Health

Unison calls off strike by NHS staff

Picket line outside the Basingstoke and North Hampshire Hospital in Basingstoke Image copyright Andrew Matthews
Image caption Picket line outside the Basingstoke and North Hampshire Hospital in Basingstoke

Unison has suspended a planned strike for its NHS members in England which was scheduled for 29 January.

It follows several meetings with Health Secretary Jeremy Hunt to resolve disputes over pay.

The union said it will consult its members over a proposal put forward by the Department of Health.

The Royal College of Midwives, Unite and GMB have also confirmed they will suspend strike action planned for this coming Thursday.

Mr Hunt said the suspension was good news for patients.

Several NHS walkouts were staged across the country last year after the government's decision not to implement a recommended 1% pay rise.

Unison says it has not ruled out further strike action.

The offer

In addition to a 12-hour walkout on Thursday 29 January, Unison was also planning a four-week work to rule, followed by a 24-hour strike on Wednesday 25 February.

Seven unions representing NHS workers, from porters and cleaners to ambulance staff and nurses, had planned strikes.

These unions represent hundreds of thousands of NHS staff in England and Northern Ireland.

The conciliatory offer made by the government is understood to include:

  • A 1% pay rise for staff up to band 8B which takes in senior nurses
  • Lower paid staff will also get an extra £200 a year in their salary
  • And the bottom level of pay will be increased to £15,100 a year
  • There is also a commitment from the government that the NHS Pay Review Body will continue to make future recommendations on pay uplift for NHS staff in 2016/17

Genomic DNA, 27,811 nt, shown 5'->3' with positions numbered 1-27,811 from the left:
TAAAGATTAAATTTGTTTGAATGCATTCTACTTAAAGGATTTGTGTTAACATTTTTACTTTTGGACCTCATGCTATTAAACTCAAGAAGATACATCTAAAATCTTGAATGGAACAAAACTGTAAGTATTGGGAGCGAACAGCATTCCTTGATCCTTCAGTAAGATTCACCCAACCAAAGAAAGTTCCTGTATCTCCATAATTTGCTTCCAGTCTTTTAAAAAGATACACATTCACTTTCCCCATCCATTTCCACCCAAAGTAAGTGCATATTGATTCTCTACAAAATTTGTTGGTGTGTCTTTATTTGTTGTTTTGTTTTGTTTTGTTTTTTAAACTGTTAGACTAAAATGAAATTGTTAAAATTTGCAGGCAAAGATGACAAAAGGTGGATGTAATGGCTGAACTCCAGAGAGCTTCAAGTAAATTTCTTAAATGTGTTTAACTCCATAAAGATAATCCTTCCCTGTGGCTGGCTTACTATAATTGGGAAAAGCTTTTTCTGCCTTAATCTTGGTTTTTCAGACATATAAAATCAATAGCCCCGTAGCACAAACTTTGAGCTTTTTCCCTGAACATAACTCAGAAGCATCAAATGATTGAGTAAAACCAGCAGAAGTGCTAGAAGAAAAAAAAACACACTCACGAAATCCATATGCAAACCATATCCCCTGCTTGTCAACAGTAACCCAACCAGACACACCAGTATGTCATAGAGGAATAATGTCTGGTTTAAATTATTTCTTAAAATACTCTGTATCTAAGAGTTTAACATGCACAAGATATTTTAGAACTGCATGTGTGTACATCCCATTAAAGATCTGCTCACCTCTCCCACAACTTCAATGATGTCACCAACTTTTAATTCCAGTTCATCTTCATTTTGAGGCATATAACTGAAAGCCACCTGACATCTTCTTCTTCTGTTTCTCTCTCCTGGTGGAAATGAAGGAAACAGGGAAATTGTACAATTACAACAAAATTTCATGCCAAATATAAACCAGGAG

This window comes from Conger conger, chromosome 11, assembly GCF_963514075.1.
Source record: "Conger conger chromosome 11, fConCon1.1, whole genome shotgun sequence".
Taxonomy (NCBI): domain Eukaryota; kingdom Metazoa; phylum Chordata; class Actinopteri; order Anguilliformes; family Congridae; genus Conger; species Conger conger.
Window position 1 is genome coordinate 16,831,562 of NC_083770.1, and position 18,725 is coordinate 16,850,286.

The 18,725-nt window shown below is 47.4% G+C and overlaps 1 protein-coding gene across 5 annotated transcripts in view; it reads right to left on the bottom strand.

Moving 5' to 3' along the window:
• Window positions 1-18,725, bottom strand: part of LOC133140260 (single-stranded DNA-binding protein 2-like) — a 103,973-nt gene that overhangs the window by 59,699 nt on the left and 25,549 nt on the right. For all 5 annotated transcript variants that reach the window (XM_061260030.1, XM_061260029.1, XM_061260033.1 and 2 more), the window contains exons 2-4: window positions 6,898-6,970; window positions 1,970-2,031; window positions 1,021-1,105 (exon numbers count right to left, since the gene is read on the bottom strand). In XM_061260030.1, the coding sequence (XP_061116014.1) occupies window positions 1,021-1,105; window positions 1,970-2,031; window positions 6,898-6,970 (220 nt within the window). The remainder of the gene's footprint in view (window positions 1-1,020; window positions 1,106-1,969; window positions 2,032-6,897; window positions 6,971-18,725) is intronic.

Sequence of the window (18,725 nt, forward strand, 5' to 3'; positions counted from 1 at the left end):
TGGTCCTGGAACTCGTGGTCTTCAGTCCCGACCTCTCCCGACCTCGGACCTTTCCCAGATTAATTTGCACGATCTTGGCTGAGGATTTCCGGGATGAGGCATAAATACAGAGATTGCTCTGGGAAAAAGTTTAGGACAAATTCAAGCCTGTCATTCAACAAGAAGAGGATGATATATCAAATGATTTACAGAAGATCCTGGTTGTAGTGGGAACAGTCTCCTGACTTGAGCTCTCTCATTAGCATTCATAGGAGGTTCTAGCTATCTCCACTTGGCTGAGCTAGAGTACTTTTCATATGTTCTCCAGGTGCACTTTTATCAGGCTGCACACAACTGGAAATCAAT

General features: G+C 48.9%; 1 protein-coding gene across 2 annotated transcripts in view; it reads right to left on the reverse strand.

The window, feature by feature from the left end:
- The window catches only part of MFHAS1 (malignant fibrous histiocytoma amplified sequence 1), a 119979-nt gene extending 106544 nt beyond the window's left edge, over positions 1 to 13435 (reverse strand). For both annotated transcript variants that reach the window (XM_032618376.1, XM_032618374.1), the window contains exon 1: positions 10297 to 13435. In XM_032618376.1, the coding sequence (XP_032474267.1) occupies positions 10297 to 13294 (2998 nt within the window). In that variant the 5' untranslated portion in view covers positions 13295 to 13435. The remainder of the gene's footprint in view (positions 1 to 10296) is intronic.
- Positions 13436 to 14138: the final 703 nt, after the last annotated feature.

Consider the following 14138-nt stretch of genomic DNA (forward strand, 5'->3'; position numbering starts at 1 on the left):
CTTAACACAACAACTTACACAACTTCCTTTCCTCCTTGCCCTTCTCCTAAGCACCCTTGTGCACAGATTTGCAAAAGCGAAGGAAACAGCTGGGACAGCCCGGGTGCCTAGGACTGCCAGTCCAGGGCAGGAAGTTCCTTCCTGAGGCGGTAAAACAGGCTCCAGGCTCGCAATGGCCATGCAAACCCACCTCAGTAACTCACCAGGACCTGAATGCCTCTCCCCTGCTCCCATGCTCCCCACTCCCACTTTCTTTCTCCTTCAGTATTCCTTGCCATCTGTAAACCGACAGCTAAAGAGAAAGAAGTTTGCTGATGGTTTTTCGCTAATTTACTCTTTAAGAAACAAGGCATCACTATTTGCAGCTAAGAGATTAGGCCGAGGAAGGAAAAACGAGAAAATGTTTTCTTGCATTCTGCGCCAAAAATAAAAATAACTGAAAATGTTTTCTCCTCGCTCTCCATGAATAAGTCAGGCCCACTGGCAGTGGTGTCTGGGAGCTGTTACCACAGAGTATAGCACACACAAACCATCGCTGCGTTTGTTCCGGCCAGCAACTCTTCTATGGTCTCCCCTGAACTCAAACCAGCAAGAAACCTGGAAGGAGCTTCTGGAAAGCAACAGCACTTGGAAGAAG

Cathy Warwick, chief executive of the Royal College of Midwives, said: "I am pleased the Government came to the negotiating table to seek a solution. I believe this offer represents the best that can be achieved by negotiations and we will consult with members in England.

"We hope that now we have agreements in Scotland and Wales and an offer in England, we can achieve the same in Northern Ireland. "

Image copyright Royal College Midwives
Image caption NHS workers in England were involved in a four-hour walkout in November last year over the pay dispute

Unison's head of health Christina McAnea said: "The two strike days staged by health workers last year have moved the government to negotiate with the unions.

"This isn't a great offer but it addresses some of the key concerns unions have about low pay in the NHS. In the interest of patients' safety unions will now consult members.

"It will be up to members to decide whether to accept or reject the proposals.

"If they choose to reject them we will move to further industrial action."

Danny Mortimer, chief executive of the NHS Employers organisation, said that if the unions accepted offer, it would demonstrate a commitment and signal the start of a period of negotiations to deliver long term pay reform in the NHS.

Health Secretary Jeremy Hunt said: "I welcome the unions calling off strike action. We have consistently said that we wouldn't agree a pay deal that risked frontline jobs and therefore patient safety.

"This offer achieves that - the NHS paybill will not increase next year, while we reward hardworking staff."

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